The the way Dr. Shah characterized the district -- as full of clarity and uniformly high-functioning administrators -- conflicts with what I see. But no matter. I will take the answer at face value: If she's correct, that this board, this district, would have been unable to accomplish these things at all over the last two and a half years absent this governance model, then simply put, we have paid dearly for something we should have gotten for free: effective leadership.
It should not take consultants to tell you how to be responsive to stakeholders by holding regular meetings with them. It should not cost $50,000 a year to understand not to micromanage employees but to hold yourselves accountable for ensuring they are clear on the scope and expectations of their jobs. It should not take two days and two trained consultants' guidance to understand how to hold our superintendent accountable for creating and maintaining one of the top districts in the state.
These ideas are free.
Perhaps you were unsure how to put them into concrete policy, so you turned to these "experts." But you need not have. You could have asked your constituents. You may have noticed that Shorewood is full of very intelligent people, willing to give of their time to serve our school system. How you implement those guiding ideas should reflect your community's values, not a consultant's template. The way you operate could -- and should -- reflect our progressive community, not a corporate board room. You could have held multiple two-day sessions with some of us instead of consultants. You could have retained your citizen committees under the model that continues to work for our village government, rather than flying out consultants from two different states.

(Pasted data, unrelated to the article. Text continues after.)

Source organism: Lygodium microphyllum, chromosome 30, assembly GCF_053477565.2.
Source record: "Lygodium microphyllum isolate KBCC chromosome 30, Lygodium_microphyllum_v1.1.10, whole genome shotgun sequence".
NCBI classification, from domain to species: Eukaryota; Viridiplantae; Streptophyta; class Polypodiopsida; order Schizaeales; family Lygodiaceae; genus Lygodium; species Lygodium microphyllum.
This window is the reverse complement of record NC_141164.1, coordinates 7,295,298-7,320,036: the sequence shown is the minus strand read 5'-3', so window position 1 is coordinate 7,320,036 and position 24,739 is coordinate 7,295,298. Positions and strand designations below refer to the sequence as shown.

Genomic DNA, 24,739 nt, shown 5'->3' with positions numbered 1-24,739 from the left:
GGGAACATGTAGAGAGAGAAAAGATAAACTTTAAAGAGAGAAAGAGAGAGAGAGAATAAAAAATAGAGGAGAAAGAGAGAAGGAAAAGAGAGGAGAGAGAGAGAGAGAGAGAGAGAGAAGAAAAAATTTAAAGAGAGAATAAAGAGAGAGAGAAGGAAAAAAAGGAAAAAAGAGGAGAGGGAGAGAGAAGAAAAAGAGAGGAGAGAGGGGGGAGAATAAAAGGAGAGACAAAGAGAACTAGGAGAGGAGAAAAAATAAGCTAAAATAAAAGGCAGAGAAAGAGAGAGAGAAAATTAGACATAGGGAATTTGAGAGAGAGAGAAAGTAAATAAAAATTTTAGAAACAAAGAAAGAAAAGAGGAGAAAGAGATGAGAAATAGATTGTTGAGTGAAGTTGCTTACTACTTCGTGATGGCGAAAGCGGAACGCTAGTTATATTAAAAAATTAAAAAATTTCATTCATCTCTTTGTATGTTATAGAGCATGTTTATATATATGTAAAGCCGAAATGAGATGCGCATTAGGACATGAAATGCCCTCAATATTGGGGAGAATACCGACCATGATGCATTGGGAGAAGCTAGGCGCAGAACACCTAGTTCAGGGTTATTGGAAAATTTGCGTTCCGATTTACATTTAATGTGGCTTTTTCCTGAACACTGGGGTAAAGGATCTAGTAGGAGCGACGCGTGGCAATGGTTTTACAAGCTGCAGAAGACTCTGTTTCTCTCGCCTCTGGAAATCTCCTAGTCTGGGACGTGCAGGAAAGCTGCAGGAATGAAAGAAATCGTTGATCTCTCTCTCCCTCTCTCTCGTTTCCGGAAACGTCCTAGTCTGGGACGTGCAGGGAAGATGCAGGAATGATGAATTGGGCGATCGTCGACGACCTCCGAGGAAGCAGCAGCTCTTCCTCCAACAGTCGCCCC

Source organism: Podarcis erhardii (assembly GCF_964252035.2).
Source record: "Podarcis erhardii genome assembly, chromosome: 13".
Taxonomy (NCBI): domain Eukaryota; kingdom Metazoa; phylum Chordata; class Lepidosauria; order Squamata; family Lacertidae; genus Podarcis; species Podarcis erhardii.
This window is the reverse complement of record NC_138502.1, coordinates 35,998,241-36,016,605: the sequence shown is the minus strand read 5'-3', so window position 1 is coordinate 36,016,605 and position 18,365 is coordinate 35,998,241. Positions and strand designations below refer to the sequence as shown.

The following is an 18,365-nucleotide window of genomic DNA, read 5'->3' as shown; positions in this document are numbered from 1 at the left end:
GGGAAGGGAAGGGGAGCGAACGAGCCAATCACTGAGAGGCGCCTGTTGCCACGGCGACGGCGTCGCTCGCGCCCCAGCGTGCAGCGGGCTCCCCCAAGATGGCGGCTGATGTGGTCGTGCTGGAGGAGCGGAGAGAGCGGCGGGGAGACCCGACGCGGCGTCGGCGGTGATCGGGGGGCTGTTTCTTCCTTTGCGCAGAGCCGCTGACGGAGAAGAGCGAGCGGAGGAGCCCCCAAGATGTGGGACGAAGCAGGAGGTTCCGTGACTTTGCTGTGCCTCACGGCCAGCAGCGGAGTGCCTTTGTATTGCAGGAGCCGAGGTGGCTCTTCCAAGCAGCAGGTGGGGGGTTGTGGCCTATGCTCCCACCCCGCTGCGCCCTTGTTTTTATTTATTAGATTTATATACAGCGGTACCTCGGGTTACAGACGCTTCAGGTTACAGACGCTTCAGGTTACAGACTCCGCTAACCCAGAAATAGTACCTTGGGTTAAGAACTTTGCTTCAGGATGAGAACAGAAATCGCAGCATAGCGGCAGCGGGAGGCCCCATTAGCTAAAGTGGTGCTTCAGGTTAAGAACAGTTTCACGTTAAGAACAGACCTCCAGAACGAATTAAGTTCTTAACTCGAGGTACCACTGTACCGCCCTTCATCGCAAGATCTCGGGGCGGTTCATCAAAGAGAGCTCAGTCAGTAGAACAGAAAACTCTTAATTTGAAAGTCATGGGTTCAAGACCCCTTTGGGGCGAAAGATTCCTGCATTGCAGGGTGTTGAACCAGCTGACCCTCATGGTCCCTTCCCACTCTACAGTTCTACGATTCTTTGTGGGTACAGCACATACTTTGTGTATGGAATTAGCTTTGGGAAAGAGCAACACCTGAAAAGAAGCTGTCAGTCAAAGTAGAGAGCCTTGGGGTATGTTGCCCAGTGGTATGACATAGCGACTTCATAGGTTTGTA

Instead, we paid thousands of dollars for you to hear how to hand over an increasing amount of leadership responsibility to your Superintendent. You are now less burdened with responding to and resolving complaints about non-working toilets, bullied, injured children and incompetent staff -- these are operational concerns that are now not part of your job description to resolve. You can refer basically anything to an administrator or in the case of concerns over policy -- to Dr. Shah. You and your friends and neighbors paid for the rest of you to have that privilege. Was it worth it?